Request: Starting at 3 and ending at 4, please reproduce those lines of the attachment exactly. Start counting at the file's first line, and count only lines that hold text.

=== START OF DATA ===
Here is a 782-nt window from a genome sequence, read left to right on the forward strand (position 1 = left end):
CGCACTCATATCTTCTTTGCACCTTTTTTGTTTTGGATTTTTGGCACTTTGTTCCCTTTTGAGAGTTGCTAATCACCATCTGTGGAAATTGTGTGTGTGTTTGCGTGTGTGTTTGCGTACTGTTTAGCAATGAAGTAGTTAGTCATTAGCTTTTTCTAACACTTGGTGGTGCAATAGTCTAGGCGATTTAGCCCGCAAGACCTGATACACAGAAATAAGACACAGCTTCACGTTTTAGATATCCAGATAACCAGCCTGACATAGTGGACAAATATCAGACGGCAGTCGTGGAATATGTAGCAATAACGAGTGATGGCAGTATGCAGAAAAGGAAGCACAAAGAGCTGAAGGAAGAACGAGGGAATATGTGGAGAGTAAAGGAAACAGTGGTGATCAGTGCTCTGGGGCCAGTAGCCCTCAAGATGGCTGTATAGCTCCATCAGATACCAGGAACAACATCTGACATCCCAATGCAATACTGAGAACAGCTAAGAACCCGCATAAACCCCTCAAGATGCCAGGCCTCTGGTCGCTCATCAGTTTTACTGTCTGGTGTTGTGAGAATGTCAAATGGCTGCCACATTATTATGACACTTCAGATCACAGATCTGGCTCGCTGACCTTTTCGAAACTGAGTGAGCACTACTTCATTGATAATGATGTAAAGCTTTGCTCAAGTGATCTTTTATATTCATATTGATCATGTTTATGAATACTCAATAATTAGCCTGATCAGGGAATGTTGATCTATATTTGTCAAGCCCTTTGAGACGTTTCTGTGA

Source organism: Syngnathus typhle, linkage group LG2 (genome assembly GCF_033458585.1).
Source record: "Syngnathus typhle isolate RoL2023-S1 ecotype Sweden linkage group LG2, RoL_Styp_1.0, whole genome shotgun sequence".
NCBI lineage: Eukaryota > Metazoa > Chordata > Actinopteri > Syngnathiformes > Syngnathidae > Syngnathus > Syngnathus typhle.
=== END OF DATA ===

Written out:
Source organism: Syngnathus typhle, linkage group LG2 (genome assembly GCF_033458585.1).
Source record: "Syngnathus typhle isolate RoL2023-S1 ecotype Sweden linkage group LG2, RoL_Styp_1.0, whole genome shotgun sequence".